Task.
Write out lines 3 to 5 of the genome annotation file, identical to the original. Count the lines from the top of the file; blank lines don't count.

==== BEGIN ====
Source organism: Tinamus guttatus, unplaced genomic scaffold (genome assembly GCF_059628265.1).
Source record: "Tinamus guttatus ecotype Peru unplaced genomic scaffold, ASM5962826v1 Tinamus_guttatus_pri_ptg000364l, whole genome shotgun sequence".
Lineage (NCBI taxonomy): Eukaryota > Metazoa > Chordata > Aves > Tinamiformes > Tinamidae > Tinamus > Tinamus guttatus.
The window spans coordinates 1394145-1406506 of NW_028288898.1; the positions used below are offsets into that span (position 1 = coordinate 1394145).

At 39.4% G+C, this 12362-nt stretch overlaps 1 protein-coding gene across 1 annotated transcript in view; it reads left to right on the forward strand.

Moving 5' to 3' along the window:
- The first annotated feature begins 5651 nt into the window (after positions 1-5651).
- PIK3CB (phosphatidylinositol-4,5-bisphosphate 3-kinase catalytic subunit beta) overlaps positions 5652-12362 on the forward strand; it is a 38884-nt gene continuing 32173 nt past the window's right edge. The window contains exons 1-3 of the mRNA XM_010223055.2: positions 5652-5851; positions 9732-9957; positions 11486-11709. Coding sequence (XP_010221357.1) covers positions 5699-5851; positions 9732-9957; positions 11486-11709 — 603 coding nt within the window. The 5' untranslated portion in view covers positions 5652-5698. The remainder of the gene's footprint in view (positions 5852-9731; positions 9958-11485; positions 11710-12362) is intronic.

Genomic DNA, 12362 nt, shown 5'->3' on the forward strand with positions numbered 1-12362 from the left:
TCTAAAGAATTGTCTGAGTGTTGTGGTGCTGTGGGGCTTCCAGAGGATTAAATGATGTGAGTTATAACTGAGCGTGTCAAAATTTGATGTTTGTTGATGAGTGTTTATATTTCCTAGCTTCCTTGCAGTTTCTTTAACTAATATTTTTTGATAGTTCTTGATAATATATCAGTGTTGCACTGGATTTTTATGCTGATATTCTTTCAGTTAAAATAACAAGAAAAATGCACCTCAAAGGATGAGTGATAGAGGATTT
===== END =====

Lineage (NCBI taxonomy): Eukaryota > Metazoa > Chordata > Aves > Tinamiformes > Tinamidae > Tinamus > Tinamus guttatus.
The window spans coordinates 1394145-1406506 of NW_028288898.1; the positions used below are offsets into that span (position 1 = coordinate 1394145).

At 39.4% G+C, this 12362-nt stretch overlaps 1 protein-coding gene across 1 annotated transcript in view; it reads left to right on the forward strand.